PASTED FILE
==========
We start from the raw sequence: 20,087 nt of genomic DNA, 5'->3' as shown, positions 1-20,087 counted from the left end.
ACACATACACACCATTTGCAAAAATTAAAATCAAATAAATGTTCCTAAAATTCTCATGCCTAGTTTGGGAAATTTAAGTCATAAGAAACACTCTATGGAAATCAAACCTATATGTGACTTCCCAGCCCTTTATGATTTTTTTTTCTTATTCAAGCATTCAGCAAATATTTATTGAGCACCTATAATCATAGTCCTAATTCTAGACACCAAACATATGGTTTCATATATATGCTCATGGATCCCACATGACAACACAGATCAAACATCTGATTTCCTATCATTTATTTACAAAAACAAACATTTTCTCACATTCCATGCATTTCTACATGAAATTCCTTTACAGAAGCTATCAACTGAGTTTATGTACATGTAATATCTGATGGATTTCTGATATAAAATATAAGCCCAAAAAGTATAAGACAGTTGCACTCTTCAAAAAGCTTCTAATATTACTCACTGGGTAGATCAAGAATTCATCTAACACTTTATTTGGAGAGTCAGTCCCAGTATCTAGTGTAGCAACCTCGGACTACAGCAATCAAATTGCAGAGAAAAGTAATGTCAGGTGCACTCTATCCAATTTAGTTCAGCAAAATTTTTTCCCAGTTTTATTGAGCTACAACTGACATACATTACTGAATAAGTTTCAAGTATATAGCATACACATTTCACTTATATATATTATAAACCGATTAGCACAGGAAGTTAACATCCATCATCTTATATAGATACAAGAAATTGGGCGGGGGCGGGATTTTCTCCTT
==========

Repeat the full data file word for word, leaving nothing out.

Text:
We start from the raw sequence: 20,087 nt of genomic DNA, 5'->3' as shown, positions 1-20,087 counted from the left end.
ACACATACACACCATTTGCAAAAATTAAAATCAAATAAATGTTCCTAAAATTCTCATGCCTAGTTTGGGAAATTTAAGTCATAAGAAACACTCTATGGAAATCAAACCTATATGTGACTTCCCAGCCCTTTATGATTTTTTTTTCTTATTCAAGCATTCAGCAAATATTTATTGAGCACCTATAATCATAGTCCTAATTCTAGACACCAAACATATGGTTTCATATATATGCTCATGGATCCCACATGACAACACAGATCAAACATCTGATTTCCTATCATTTATTTACAAAAACAAACATTTTCTCACATTCCATGCATTTCTACATGAAATTCCTTTACAGAAGCTATCAACTGAGTTTATGTACATGTAATATCTGATGGATTTCTGATATAAAATATAAGCCCAAAAAGTATAAGACAGTTGCACTCTTCAAAAAGCTTCTAATATTACTCACTGGGTAGATCAAGAATTCATCTAACACTTTATTTGGAGAGTCAGTCCCAGTATCTAGTGTAGCAACCTCGGACTACAGCAATCAAATTGCAGAGAAAAGTAATGTCAGGTGCACTCTATCCAATTTAGTTCAGCAAAATTTTTTCCCAGTTTTATTGAGCTACAACTGACATACATTACTGAATAAGTTTCAAGTATATAGCATACACATTTCACTTATATATATTATAAACCGATTAGCACAGGAAGTTAACATCCATCATCTTATATAGATACAAGAAATTGGGCGGGGGCGGGATTTTCTCCTT